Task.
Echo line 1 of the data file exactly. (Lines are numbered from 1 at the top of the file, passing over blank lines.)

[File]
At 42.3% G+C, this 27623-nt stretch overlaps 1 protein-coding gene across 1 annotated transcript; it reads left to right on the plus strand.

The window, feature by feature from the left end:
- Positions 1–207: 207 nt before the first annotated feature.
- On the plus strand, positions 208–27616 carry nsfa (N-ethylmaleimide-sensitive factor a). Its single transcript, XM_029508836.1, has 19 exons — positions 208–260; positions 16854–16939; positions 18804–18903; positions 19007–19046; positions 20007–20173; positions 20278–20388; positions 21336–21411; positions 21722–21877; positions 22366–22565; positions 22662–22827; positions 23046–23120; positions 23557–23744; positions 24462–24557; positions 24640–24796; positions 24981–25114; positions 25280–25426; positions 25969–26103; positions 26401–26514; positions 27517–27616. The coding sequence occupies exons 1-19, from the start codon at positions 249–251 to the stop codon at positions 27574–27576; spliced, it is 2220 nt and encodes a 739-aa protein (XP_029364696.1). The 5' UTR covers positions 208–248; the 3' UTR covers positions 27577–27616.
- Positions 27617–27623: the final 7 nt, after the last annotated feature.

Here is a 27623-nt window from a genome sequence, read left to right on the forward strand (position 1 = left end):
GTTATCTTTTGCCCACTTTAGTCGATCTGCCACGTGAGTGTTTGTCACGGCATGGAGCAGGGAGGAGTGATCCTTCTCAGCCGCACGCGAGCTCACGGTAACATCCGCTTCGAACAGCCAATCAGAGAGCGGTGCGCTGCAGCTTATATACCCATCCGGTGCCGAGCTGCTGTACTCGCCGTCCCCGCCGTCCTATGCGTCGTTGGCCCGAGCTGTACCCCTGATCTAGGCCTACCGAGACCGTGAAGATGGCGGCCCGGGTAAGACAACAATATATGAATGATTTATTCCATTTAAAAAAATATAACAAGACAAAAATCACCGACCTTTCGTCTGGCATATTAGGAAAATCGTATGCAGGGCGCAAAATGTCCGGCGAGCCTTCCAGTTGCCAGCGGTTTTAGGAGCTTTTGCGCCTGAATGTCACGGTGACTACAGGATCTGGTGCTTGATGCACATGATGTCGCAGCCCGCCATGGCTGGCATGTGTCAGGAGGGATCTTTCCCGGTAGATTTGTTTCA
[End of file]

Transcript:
At 42.3% G+C, this 27623-nt stretch overlaps 1 protein-coding gene across 1 annotated transcript; it reads left to right on the plus strand.